Africa Defense Forum
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New Malaria Treatment Offers Hope for Africa


A vaccine process tested in Burkina Faso and Mali could reduce malaria illnesses and deaths by 70%, scientists say.

The drug trial focused on giving young children a modified version of a vaccine that has been used for 20 years, along with administering anti-malarial drugs at the time of year when children are most vulnerable. In West Africa, malaria spreads as the rainy season begins, about June, when mosquitoes breed and bite.

Researchers said they were surprised at how effective the combination of vaccine and drugs turned out to be. The tests spanned three years. Scientists said that three doses of the vaccine and drugs before the rainy season, followed by a booster dose before the next rainy season, prevented and controlled the disease much more effectively than vaccines or drugs alone.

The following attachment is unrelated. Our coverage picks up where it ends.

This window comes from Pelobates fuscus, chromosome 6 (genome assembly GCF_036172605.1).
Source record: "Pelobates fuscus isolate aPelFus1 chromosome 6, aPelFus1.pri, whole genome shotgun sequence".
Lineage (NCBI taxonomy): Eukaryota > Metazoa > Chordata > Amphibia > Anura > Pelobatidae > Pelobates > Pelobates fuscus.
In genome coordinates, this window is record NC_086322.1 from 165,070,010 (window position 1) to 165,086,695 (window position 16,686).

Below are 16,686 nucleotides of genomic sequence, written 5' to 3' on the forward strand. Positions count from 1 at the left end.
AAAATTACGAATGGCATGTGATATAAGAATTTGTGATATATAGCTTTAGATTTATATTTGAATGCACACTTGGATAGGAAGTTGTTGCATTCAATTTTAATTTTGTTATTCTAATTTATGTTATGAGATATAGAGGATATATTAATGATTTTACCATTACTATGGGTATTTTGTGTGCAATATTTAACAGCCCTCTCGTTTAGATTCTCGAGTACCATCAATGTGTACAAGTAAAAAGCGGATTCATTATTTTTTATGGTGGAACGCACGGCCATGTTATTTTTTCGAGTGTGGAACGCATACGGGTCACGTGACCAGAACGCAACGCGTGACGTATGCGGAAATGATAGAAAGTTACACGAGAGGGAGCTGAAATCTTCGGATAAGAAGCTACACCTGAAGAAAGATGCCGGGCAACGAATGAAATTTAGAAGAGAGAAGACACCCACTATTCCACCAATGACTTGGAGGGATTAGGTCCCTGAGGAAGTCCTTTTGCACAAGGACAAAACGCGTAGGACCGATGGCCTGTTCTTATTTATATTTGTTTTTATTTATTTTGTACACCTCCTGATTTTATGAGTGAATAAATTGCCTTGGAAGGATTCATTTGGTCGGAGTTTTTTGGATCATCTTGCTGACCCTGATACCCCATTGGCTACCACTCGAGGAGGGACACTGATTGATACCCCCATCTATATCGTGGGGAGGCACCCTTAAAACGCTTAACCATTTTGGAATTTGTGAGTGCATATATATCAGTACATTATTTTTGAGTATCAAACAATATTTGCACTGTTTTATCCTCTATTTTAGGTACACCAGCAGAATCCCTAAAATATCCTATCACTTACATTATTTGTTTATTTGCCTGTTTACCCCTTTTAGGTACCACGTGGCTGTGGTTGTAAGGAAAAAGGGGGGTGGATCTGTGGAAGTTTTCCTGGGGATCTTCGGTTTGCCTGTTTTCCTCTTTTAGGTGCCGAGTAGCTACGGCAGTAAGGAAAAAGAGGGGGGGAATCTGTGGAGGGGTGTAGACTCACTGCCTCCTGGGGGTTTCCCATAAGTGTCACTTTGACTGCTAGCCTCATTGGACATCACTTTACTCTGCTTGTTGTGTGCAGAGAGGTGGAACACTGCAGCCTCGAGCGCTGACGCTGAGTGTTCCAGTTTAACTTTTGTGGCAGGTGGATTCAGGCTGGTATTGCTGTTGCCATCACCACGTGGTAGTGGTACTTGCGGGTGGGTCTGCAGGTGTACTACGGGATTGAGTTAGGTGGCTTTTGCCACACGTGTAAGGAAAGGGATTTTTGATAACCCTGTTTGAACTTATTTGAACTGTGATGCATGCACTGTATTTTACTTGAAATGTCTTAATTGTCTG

No part of the world suffers more from the disease than does Africa. In 2019, more than 90% of the 230 million cases of malaria worldwide were Africans, mostly children. The disease kills 400,000 people globally each year, most of them under age 5.

The New England Journal of Medicine published the test results. The trial followed 6,000 children under age 17 months in the two countries and found that the vaccine caused significant drops in cases of malaria, hospitalizations and deaths.

FWAfrica reported that GlaxoSmithKline created the vaccine, called RTS,S, more than 20 years ago. The vaccine kills parasites that multiply quickly in the liver. The anti-malarial drugs target parasites in the body’s red blood cells.

The science site Nature reported that the original version of the vaccine already has been administered to more than 740,000 children in Ghana, Kenya and Malawi as part of routine childhood vaccine programs.

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